The Official Voice of Vietnam Veterans of America, Inc. ®
An organization chartered by the U.S. Congress
March/April 2006
FEATURE
 
 

Disability Benefits Commission:
Town-Hall Meeting After-Action Report

 

BY JERRY A. KLEIN

The Veterans Disability Commission met in St. Petersburg, Florida, in a Town Hall format to listen to the concerns of the veterans’ community. The meeting was conducted over two days. The entire 15-member commission was present. The first session began with the chair making brief remarks explaining the mission and purpose of the commission. The executive director then explained the process the commission would undertake to complete its mission.

The main focus of the commission was to listen to the public. The public-comment session lasted ninety minutes. The hearing room was packed because the word had reached the veterans’ community in the St. Petersburg-Tampa area. Veterans from across the state also were in attendance.

In advance of the meeting, Craig Tonjes, the Florida State Council president, sent a letter to all veterans’ organizations, apprising them of the importance of showing up at the commission sessions. I also contacted the local VVA chapters to insure that VVA and interested veterans were in attendance. The early warning worked.

The Town Hall process doesn’t leave individuals much time to state a point of concern. Most presenters didn’t have a clear understanding of the purpose for which the commission was formed and presented remarks that were not germane. Many of the presenters expressed a feeling that the commission was created for the purpose of finding ways to reduce or eliminate benefits.

The chair addressed that perception when he stated that it was not the intention of the commission to reduce or eliminate benefits. However, I am not sure the statement convinced anyone in the meeting room.

The statement prepared by David Houppert, VVA’s director of Veterans Benefits, was entered into the record. Craig Tonjes and Tom Hall, the Florida State Council treasurer, also addressed the commission.

Fewer veterans attended the second session. Yet, some veterans who had just heard about the commission through the local media showed up. The structure for the second day was even more restrictive. After opening remarks, the executive director of the Florida Department of Veterans Affairs, Col. Rocky McPherson, spoke. He mentioned the concern that the Veterans Benefits Administration in Bay Pines showed a reduction of staff in the Regional Office, but he could not provide an explanation. The new regional office director did not have an explanation, either.

The chief of the Tampa VA Hospital Poly Trauma Rehabilitation Center, Steven G. Scott, described the workings of the Trauma Center. He went into great detail about how they care for seriously injured service members. The process of analysis and evaluation of injuries covering all aspects from initial diagnosis to secondary and tertiary issues, including the issue of pain, was explored. Commission members asked about the relationship between pain and rating for disability purposes.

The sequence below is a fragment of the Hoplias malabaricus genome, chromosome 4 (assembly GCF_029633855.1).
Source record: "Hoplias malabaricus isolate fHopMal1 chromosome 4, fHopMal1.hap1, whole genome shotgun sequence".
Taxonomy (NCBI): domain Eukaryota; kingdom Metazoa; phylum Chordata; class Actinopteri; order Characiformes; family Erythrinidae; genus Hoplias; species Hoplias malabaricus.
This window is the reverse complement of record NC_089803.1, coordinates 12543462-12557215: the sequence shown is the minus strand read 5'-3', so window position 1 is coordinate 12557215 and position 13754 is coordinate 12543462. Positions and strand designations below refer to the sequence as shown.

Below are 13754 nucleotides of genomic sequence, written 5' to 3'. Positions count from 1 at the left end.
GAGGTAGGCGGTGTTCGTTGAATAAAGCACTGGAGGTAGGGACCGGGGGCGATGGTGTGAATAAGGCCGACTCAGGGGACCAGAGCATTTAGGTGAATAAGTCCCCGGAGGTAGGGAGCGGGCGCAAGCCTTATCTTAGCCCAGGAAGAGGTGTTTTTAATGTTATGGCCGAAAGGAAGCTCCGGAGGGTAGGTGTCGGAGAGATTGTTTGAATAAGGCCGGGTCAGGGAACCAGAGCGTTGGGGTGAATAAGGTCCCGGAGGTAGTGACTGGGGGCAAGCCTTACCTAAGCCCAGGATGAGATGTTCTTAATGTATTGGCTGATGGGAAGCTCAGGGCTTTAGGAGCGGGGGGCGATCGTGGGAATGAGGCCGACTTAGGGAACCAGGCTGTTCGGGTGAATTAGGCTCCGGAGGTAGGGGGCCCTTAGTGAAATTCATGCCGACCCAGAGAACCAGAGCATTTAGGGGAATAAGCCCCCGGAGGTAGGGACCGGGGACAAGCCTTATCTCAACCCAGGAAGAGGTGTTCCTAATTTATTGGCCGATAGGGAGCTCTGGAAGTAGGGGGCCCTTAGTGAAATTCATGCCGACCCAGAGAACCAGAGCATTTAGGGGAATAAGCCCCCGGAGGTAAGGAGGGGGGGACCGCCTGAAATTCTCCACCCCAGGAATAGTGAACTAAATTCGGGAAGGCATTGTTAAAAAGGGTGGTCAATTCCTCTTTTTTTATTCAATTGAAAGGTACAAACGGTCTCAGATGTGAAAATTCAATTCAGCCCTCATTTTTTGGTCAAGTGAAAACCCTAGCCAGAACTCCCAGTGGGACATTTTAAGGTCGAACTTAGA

Donald Ivers, the former Regional Office Director in St. Petersburg, explained the theory used by the VA to incorporate the issue of pain into current ratings. The issue of PTSD versus blast syndrome was discussed since many of the symptoms are similar for each and could be misdiagnosed.

The public comment period was even shorter than it was the previous evening. It was during that session that I presented a brief version of my prepared testimony. Also in attendance at the morning session was the former Director of the St. Petersburg VA Regional Office, Donald Ivers, and the former Under Secretary for Veterans Benefits, John Vogel.

The commission will visit seven additional areas of the country. Preparation prior to appearing before the commission is very important. Since each individual only has five minutes to speak, targeted brief remarks are needed.

Issues should be broken up into individual, short presentations so more territory can be covered. This will require more VVA members to attend these meetings. Turnout is important.

During the evening session, I had a chance meeting with one of the commission staff members, a friend of almost 20 years, Jackie Garrick. She is a veteran, a social worker, and previously she worked for the American Legion. Garrick mentioned that she would attend the commission hearings in Boston and Chicago.

I also had an opportunity to talk with Joe Wynn, a member of the commission. Craig Tonjes, Tom Hall, and I also spoke to Butch Joeckel, another commission member.


Many questions persist, and we still don’t know for sure what recommendations will be made to the President and Congress. The overbearing presence of VA personnel and the reliance on the IOM and the Center for Naval Analysis make me nervous. So does the number of high-ranking retired military officers.

   

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